EE Turunen

EE Turunen

Exploring tech and security

Setting up RADIUS on a Raspberry Pi

WPA2 Personal used with a strong keyphrase is sufficiently secure for most home networks where all devices and users can be trusted, but utilizing 802.1X with WPA2 Enterprise makes a wireless network practically impenetrable. You also don’t have to worry about the single passphrase ending up in wrong hands. With RADIUS you can have a centralized access management for your home network, and when using RADIUS to authenticate Wi-Fi users, each user gets their own encrypted tunnel between their device and the access point.

This guide shows you the process I went through to set up a RADIUS server on a Raspberry Pi to use with my UniFi AP. While this guide has been tested on Raspbian, it should work on basically any Debian system.

Install FreeRADIUS 3.0

Installing FreeRADIUS using the package manager is as easy as it gets.

$ sudo apt update
$ sudo apt install freeradius

Generate DH Parameters

$ sudo openssl dhparam -out /etc/freeradius/3.0/certs/dh 2048

This will take some time. You may want to do this on a desktop computer and then copy the result over to the Pi.

Generate Certificates

First modify the ca.cnf file. If you are missing any of the default config files, they can be copied from the FreeRADIUS GitHub.

$ sudo vim /etc/freeradius/3.0/certs/ca.cnf

Add two unique passphrases to the input_password and output_password fields and edit the certificate_authority section to have the correct values for your country, state, etc.

Generate the CA certificate:

$ sudo /etc/freeradius/3.0/certs/make ca.pem

Then modify the server.cnf file

$ sudo vim /etc/freeradius/3.0/certs/server.cnf

Add two unique passphrases to the input_password and output_password fields and edit the certificate_authority section to have the correct values for your country, state, etc.

Generate the certificates

$ sudo /etc/freeradius/3.0/certs/make server.pem

Modify the EAP Configuration

Open up the config

$ sudo vim /etc/freeradius/3.0/mods-enabled/eap

In the “eap” section, change the “default_eap_type” from md5 to tls.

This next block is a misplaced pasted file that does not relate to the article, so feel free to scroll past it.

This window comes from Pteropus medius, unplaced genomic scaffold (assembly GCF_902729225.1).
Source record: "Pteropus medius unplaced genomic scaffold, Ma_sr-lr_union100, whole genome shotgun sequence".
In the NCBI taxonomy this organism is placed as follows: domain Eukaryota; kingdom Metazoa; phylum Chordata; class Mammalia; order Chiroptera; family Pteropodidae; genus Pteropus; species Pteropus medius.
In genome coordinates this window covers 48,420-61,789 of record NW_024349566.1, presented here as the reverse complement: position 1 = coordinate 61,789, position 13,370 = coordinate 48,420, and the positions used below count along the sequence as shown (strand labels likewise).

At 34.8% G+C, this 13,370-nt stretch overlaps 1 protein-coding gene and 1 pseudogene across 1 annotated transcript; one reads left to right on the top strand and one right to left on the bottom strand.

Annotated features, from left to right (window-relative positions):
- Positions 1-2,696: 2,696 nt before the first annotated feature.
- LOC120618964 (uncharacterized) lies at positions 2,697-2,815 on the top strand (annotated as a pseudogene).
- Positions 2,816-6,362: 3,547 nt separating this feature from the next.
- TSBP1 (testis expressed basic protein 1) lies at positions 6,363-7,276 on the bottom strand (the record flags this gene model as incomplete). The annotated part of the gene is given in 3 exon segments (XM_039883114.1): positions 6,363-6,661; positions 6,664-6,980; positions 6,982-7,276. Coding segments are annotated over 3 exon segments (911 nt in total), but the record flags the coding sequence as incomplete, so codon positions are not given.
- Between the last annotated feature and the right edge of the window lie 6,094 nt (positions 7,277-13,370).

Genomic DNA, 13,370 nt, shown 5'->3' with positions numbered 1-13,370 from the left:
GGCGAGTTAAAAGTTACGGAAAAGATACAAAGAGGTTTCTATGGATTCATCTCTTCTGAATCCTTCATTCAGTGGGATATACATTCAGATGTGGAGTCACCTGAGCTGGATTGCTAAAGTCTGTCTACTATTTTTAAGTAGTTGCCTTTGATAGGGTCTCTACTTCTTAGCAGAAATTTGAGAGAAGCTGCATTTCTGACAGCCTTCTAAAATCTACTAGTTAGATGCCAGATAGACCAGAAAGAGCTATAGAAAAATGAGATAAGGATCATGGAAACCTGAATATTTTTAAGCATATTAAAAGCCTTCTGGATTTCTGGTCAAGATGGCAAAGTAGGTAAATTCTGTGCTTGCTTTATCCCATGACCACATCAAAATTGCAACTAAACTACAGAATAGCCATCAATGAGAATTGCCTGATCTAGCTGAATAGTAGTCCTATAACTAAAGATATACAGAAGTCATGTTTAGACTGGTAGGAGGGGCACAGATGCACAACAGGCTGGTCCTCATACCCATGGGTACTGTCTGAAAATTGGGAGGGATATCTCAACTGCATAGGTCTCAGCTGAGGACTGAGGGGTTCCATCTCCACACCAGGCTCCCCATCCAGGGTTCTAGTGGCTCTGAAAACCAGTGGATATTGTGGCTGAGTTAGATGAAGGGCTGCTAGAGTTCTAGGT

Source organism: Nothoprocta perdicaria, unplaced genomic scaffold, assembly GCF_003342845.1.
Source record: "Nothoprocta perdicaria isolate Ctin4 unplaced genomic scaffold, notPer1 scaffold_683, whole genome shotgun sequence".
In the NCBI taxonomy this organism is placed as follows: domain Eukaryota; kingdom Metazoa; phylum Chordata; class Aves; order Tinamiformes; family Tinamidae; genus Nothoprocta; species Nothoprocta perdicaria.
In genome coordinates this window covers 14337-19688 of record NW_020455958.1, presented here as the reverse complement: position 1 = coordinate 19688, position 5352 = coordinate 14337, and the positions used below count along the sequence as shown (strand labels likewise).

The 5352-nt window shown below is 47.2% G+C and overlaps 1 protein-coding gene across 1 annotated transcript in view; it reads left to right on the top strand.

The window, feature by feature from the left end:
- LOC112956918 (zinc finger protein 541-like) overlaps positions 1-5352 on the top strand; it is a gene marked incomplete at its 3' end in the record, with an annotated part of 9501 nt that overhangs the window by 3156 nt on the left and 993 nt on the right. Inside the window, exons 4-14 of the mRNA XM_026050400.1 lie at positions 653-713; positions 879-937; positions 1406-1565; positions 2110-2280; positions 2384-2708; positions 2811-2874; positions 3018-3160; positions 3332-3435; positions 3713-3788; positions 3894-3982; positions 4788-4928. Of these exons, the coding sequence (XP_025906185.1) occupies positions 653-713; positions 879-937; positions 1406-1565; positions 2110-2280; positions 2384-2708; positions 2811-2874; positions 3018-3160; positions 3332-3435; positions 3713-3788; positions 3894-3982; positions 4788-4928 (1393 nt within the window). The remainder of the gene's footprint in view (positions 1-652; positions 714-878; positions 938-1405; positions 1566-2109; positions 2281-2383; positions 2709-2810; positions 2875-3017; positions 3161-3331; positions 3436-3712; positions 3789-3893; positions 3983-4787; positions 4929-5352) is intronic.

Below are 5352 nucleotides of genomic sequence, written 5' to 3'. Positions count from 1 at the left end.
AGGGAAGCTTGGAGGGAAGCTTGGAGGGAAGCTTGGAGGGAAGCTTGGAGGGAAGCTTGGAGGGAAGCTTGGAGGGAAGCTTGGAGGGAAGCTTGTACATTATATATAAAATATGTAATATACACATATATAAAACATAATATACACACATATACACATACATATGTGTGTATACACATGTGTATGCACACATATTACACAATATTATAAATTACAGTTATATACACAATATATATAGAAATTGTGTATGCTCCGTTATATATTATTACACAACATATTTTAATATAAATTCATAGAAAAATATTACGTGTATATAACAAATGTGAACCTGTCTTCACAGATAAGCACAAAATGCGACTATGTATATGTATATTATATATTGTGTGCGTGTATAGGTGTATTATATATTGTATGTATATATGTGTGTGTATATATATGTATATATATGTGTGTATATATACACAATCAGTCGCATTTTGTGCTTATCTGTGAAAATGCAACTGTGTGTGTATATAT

default_eap_type = tls

Then scroll down and set the private_key_password in the tls-config section to the output_password you set in the server.cnf file. The following should be set in the file:

tls-config tls-common {
    private_key_password    = output_password from server.cnf
    private_key_file        = ${certdir}/server.key
    certificate_file        = ${certdir}/server.crt
    ca_file                 = ${certdir}/ca.pem
    dh_file                 = ${certdir}/dh
    ecdh_curve              = "secp384r1"
}

Add a Client

The clients can be found in the following file:

$ sudo vim /etc/freeradius/3.0/clients.conf

Feel free to remove the localhost entry after our first test at the end of this guide.

Add your client to the file. This example is for a Wi-Fi AP

client unifi {
    secret    = your_unique_client_secret
    ipaddr    = your client ip, e.g. 10.10.10.2
    shortname = for example your Wi-Fi SSID
}

Add Users

Open up the users file

$ sudo vim /etc/freeradius/3.0/users

Add your users to the file, e.g:

john    Cleartext-Password := "johns_passphrase"

Start and Test the Server

Start the server

$ sudo /etc/init.d/freeradius start

Test the connection

$ radtest john johns_passphrase localhost 0 testing123

If this results in an error, modify the localhost section in the clients.conf file and add the correct IP address to “ipaddr”.

Done

That’s it. You now have a working RADIUS server which you can use with any service. Securing your Wi-Fi with WPA2 Enterprise couldn’t be much easier.

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